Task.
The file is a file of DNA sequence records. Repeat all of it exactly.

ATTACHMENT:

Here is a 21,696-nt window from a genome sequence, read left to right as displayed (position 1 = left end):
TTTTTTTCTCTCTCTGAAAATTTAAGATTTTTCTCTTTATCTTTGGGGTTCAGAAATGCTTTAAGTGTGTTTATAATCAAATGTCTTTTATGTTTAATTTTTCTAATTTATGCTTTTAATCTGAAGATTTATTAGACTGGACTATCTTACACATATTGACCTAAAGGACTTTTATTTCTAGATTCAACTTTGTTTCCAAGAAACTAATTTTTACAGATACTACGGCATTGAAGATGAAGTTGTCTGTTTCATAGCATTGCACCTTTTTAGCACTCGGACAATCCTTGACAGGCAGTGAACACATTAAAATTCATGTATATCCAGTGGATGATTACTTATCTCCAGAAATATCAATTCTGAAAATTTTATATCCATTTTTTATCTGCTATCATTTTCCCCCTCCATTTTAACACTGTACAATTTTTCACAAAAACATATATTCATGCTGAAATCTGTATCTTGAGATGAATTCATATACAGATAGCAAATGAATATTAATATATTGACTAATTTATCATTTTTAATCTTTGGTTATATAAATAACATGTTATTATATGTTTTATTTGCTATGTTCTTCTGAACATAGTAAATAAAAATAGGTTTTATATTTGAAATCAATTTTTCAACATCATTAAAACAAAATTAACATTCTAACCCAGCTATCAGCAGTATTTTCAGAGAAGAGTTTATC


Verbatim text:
Here is a 21,696-nt window from a genome sequence, read left to right as displayed (position 1 = left end):
TTTTTTTCTCTCTCTGAAAATTTAAGATTTTTCTCTTTATCTTTGGGGTTCAGAAATGCTTTAAGTGTGTTTATAATCAAATGTCTTTTATGTTTAATTTTTCTAATTTATGCTTTTAATCTGAAGATTTATTAGACTGGACTATCTTACACATATTGACCTAAAGGACTTTTATTTCTAGATTCAACTTTGTTTCCAAGAAACTAATTTTTACAGATACTACGGCATTGAAGATGAAGTTGTCTGTTTCATAGCATTGCACCTTTTTAGCACTCGGACAATCCTTGACAGGCAGTGAACACATTAAAATTCATGTATATCCAGTGGATGATTACTTATCTCCAGAAATATCAATTCTGAAAATTTTATATCCATTTTTTATCTGCTATCATTTTCCCCCTCCATTTTAACACTGTACAATTTTTCACAAAAACATATATTCATGCTGAAATCTGTATCTTGAGATGAATTCATATACAGATAGCAAATGAATATTAATATATTGACTAATTTATCATTTTTAATCTTTGGTTATATAAATAACATGTTATTATATGTTTTATTTGCTATGTTCTTCTGAACATAGTAAATAAAAATAGGTTTTATATTTGAAATCAATTTTTCAACATCATTAAAACAAAATTAACATTCTAACCCAGCTATCAGCAGTATTTTCAGAGAAGAGTTTATC